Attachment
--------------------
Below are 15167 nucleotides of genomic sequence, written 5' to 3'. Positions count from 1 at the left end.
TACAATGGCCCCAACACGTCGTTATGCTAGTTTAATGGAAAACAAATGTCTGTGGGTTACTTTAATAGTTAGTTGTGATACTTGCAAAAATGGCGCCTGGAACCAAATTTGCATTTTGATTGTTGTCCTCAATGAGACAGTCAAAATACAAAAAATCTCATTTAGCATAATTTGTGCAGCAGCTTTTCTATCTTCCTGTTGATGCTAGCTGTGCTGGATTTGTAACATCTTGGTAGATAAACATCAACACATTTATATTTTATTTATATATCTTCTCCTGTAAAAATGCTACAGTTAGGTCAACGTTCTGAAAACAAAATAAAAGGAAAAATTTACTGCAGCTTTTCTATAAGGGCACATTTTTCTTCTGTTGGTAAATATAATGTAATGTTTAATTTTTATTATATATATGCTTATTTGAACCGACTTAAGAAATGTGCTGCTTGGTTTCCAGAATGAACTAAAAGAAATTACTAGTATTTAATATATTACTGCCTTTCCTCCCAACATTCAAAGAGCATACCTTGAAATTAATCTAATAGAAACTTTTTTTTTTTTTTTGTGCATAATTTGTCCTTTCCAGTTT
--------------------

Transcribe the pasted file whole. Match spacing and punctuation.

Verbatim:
Below are 15167 nucleotides of genomic sequence, written 5' to 3'. Positions count from 1 at the left end.
TACAATGGCCCCAACACGTCGTTATGCTAGTTTAATGGAAAACAAATGTCTGTGGGTTACTTTAATAGTTAGTTGTGATACTTGCAAAAATGGCGCCTGGAACCAAATTTGCATTTTGATTGTTGTCCTCAATGAGACAGTCAAAATACAAAAAATCTCATTTAGCATAATTTGTGCAGCAGCTTTTCTATCTTCCTGTTGATGCTAGCTGTGCTGGATTTGTAACATCTTGGTAGATAAACATCAACACATTTATATTTTATTTATATATCTTCTCCTGTAAAAATGCTACAGTTAGGTCAACGTTCTGAAAACAAAATAAAAGGAAAAATTTACTGCAGCTTTTCTATAAGGGCACATTTTTCTTCTGTTGGTAAATATAATGTAATGTTTAATTTTTATTATATATATGCTTATTTGAACCGACTTAAGAAATGTGCTGCTTGGTTTCCAGAATGAACTAAAAGAAATTACTAGTATTTAATATATTACTGCCTTTCCTCCCAACATTCAAAGAGCATACCTTGAAATTAATCTAATAGAAACTTTTTTTTTTTTTTTGTGCATAATTTGTCCTTTCCAGTTT